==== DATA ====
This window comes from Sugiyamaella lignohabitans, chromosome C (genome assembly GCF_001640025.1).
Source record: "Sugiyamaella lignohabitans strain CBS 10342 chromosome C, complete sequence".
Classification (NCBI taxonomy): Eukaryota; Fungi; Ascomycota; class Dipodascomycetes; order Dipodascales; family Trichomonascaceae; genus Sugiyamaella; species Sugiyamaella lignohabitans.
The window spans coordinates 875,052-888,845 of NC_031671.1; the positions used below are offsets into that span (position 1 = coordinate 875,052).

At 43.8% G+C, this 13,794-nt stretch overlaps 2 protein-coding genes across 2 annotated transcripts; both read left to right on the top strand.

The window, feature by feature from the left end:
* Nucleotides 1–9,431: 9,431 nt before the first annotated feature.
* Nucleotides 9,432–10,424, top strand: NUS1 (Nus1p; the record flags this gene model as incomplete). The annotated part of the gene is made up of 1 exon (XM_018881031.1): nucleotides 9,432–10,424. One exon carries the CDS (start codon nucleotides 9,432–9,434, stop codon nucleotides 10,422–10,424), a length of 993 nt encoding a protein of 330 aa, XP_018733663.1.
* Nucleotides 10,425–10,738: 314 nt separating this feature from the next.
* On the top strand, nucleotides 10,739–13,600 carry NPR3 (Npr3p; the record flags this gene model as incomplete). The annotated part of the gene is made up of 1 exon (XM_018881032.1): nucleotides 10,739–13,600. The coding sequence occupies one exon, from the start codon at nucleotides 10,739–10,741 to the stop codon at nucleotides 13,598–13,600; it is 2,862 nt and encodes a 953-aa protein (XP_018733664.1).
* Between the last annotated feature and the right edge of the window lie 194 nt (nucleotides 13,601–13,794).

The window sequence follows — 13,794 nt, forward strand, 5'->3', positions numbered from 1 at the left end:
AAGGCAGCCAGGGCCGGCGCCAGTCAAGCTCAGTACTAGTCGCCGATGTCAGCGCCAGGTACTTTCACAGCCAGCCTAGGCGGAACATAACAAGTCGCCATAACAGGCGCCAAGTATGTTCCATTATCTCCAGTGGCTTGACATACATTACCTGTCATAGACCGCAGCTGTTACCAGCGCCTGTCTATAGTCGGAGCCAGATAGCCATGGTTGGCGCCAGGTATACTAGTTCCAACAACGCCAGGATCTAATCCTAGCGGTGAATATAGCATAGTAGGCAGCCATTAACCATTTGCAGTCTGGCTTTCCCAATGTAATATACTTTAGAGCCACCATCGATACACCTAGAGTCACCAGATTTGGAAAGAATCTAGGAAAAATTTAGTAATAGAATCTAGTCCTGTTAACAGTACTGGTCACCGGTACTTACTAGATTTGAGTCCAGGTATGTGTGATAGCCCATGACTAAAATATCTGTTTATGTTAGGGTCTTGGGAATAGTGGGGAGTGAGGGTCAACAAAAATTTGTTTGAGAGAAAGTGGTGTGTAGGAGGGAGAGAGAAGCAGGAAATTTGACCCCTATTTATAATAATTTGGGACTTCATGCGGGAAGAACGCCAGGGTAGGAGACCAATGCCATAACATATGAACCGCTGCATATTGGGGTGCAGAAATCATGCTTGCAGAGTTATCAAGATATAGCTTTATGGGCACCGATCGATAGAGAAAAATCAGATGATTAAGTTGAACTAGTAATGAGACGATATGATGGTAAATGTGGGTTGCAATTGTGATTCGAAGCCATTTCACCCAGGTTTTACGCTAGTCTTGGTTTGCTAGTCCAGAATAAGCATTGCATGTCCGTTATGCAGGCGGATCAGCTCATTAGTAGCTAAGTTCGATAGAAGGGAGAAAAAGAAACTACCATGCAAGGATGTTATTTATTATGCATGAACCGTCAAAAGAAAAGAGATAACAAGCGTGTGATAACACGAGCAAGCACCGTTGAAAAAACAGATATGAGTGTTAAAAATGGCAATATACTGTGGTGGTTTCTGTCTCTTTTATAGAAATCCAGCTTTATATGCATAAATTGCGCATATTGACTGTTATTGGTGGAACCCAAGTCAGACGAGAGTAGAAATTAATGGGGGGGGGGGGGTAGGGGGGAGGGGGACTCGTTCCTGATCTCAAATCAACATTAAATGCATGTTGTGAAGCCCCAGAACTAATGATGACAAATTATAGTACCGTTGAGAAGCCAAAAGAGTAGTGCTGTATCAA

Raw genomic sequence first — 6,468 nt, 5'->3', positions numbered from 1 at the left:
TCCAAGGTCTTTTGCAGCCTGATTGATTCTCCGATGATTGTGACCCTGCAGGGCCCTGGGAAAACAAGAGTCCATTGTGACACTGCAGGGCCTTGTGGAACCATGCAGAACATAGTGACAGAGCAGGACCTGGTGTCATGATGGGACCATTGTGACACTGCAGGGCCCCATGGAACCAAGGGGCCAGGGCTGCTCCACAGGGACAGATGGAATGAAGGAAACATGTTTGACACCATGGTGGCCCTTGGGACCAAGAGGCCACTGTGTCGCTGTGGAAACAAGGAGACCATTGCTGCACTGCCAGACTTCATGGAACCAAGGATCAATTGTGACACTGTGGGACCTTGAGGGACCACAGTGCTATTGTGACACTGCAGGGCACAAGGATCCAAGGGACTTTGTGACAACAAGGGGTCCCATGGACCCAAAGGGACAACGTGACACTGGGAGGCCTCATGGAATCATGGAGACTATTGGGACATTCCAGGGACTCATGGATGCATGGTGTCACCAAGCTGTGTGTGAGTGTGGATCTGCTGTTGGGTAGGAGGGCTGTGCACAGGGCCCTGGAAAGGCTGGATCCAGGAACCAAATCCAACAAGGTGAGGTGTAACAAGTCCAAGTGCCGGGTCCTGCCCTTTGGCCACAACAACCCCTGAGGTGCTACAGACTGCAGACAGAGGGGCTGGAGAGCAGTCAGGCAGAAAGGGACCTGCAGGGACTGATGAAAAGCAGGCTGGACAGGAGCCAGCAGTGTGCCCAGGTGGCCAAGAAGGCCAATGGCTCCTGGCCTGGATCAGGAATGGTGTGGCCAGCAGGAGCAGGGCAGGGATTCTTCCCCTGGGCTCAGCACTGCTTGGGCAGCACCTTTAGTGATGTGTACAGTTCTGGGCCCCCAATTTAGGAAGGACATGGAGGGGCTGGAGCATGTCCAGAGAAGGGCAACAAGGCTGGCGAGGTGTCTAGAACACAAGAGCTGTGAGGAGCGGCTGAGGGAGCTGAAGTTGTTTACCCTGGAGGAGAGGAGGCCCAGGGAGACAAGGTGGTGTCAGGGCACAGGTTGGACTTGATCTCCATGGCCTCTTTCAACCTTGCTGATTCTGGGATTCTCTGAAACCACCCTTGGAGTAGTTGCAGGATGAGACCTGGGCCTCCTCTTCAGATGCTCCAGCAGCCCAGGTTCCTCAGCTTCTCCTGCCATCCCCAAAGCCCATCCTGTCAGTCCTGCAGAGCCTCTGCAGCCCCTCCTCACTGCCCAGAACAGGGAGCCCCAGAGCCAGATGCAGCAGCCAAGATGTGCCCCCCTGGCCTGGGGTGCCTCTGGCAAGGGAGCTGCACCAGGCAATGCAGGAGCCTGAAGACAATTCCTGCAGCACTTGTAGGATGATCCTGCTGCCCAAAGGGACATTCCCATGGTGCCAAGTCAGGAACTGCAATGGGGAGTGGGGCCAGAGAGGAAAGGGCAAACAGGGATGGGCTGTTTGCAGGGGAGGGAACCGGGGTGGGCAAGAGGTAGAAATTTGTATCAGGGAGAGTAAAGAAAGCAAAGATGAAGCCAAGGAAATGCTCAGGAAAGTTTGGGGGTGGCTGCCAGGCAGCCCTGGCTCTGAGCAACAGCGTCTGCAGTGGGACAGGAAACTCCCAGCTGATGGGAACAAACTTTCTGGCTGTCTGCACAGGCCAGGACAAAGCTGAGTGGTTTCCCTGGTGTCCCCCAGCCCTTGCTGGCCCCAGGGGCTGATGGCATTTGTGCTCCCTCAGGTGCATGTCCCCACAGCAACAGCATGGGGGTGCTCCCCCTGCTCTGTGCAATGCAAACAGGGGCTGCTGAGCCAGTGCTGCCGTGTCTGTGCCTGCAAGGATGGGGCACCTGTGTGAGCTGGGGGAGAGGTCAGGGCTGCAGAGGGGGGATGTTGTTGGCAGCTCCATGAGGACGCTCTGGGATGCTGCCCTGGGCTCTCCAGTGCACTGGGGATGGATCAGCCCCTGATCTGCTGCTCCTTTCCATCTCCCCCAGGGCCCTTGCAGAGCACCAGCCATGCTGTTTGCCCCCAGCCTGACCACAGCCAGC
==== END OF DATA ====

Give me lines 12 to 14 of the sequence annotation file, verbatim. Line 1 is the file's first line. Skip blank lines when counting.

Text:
The window sequence follows — 13,794 nt, forward strand, 5'->3', positions numbered from 1 at the left end:
AAGGCAGCCAGGGCCGGCGCCAGTCAAGCTCAGTACTAGTCGCCGATGTCAGCGCCAGGTACTTTCACAGCCAGCCTAGGCGGAACATAACAAGTCGCCATAACAGGCGCCAAGTATGTTCCATTATCTCCAGTGGCTTGACATACATTACCTGTCATAGACCGCAGCTGTTACCAGCGCCTGTCTATAGTCGGAGCCAGATAGCCATGGTTGGCGCCAGGTATACTAGTTCCAACAACGCCAGGATCTAATCCTAGCGGTGAATATAGCATAGTAGGCAGCCATTAACCATTTGCAGTCTGGCTTTCCCAATGTAATATACTTTAGAGCCACCATCGATACACCTAGAGTCACCAGATTTGGAAAGAATCTAGGAAAAATTTAGTAATAGAATCTAGTCCTGTTAACAGTACTGGTCACCGGTACTTACTAGATTTGAGTCCAGGTATGTGTGATAGCCCATGACTAAAATATCTGTTTATGTTAGGGTCTTGGGAATAGTGGGGAGTGAGGGTCAACAAAAATTTGTTTGAGAGAAAGTGGTGTGTAGGAGGGAGAGAGAAGCAGGAAATTTGACCCCTATTTATAATAATTTGGGACTTCATGCGGGAAGAACGCCAGGGTAGGAGACCAATGCCATAACATATGAACCGCTGCATATTGGGGTGCAGAAATCATGCTTGCAGAGTTATCAAGATATAGCTTTATGGGCACCGATCGATAGAGAAAAATCAGATGATTAAGTTGAACTAGTAATGAGACGATATGATGGTAAATGTGGGTTGCAATTGTGATTCGAAGCCATTTCACCCAGGTTTTACGCTAGTCTTGGTTTGCTAGTCCAGAATAAGCATTGCATGTCCGTTATGCAGGCGGATCAGCTCATTAGTAGCTAAGTTCGATAGAAGGGAGAAAAAGAAACTACCATGCAAGGATGTTATTTATTATGCATGAACCGTCAAAAGAAAAGAGATAACAAGCGTGTGATAACACGAGCAAGCACCGTTGAAAAAACAGATATGAGTGTTAAAAATGGCAATATACTGTGGTGGTTTCTGTCTCTTTTATAGAAATCCAGCTTTATATGCATAAATTGCGCATATTGACTGTTATTGGTGGAACCCAAGTCAGACGAGAGTAGAAATTAATGGGGGGGGGGGGGTAGGGGGGAGGGGGACTCGTTCCTGATCTCAAATCAACATTAAATGCATGTTGTGAAGCCCCAGAACTAATGATGACAAATTATAGTACCGTTGAGAAGCCAAAAGAGTAGTGCTGTATCAA

Raw genomic sequence first — 6,468 nt, 5'->3', positions numbered from 1 at the left: